Analyzing the Effectiveness of a Meatless Monday Intervention on Meat Consumption and Associated Pro-Environmental Spillover Behavior Throughout the Week
The Ohio State University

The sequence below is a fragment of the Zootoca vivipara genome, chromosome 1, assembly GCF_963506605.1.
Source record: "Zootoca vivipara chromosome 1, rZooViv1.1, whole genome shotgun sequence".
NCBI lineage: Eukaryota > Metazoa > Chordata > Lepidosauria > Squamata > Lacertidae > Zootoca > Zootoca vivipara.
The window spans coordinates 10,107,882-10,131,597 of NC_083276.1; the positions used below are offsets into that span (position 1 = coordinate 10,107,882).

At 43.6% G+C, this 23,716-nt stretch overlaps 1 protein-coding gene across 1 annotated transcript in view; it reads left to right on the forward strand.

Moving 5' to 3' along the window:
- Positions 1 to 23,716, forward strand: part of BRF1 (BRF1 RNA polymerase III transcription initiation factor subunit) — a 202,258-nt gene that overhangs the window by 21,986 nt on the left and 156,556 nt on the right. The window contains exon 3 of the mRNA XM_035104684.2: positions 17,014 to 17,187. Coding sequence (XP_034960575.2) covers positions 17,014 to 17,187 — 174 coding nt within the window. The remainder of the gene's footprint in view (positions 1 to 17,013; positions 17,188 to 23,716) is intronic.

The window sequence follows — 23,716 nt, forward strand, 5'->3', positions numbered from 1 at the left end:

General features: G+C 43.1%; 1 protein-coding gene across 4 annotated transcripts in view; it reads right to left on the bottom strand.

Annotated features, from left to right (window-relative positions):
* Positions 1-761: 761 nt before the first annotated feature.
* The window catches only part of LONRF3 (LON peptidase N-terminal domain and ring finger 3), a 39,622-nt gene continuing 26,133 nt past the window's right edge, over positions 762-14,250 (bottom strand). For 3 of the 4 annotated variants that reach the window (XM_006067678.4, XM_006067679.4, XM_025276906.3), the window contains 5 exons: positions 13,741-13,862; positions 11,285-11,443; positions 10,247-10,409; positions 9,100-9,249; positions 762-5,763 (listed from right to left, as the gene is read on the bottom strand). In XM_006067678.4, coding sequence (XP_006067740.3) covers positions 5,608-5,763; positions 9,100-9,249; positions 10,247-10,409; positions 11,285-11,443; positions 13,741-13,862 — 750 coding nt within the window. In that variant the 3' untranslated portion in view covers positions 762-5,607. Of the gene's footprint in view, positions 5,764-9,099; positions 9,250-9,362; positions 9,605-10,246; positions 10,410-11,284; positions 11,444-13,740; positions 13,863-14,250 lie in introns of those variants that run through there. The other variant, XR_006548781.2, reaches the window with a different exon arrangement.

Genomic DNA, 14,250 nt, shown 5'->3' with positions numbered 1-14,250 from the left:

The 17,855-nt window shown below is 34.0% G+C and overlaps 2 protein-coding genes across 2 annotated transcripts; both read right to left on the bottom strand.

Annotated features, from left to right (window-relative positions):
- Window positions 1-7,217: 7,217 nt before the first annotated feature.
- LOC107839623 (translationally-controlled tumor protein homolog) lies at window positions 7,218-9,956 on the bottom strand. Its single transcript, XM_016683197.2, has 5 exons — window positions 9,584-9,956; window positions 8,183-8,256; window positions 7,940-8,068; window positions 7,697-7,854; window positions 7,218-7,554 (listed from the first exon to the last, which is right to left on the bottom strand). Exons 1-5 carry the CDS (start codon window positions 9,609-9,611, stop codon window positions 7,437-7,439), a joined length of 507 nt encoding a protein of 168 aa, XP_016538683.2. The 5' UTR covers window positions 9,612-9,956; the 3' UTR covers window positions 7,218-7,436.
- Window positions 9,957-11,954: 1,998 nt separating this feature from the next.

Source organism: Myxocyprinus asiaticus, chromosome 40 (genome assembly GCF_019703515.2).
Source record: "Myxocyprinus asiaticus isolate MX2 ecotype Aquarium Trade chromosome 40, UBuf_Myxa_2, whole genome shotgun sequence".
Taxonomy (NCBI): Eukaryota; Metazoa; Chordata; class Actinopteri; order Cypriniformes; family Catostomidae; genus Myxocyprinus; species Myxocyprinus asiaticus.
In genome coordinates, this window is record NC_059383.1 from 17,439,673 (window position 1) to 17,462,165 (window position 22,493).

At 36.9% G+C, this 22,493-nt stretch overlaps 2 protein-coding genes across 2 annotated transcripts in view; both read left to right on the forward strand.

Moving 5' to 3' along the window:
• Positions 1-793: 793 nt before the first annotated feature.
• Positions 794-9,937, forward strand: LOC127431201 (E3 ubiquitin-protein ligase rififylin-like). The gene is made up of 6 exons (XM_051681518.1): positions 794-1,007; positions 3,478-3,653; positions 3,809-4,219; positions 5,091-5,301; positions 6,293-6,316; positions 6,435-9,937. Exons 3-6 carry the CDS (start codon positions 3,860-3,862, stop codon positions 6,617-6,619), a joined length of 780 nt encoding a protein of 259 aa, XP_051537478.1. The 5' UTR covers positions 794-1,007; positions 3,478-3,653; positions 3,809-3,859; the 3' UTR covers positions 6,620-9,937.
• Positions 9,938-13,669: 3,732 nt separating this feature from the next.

A global reduction in meat consumption has been identified as a critical strategy to mitigate the impacts of climate change, as well as to maintain sustainable land and water systems. Several forms of interventions have promoted reduced meat consumption, with varying success rates. One such strategy is Meatless Monday (MM), a campaign encouraging abstention from meat consumption on Mondays for environmental and health reasons. Little experimental research has been conducted regarding the effectiveness of the campaign, or of meat consumption reduction interventions generally. Another area warranting additional research is that of behavioral spillover, especially as related to pro-environmental behavior (PEB). Behavioral spillover has been defined as the effect of an intervention on subsequent behaviors not targeted by the intervention (e.g., a household recycling intervention motivating increased energy conservation rates). This study addressed such research gaps by testing whether an intervention encouraging participation in MM would lead to significantly reduced meat consumption on Monday and during the rest of a given week, as well as to higher performance rates of other PEBs during that week (i.e., behavioral spillover). We hypothesized that each effect would be observed. The sample consisted of students enrolled in OSU undergraduate courses (n = 111). Participants were randomly assigned into control and experimental groups, and completed a baseline survey assessing meat consumption and PEBs performed, among other variables. The experimental group also received a digital flyer encouraging participation in MM. Both groups then completed food diaries assessing meat consumption for one week, and a follow-up survey assessing PEBs performed and other factors during that week. Subsequent analyses led to all three hypotheses being rejected. In fact, the experimental group reported higher week-level meat consumption, potentially due to failed baseline randomization. Future research is warranted to identify factors that may make meat consumption reduction interventions more effective, and to determine conditions under which pro-environmental behavioral spillover may occur.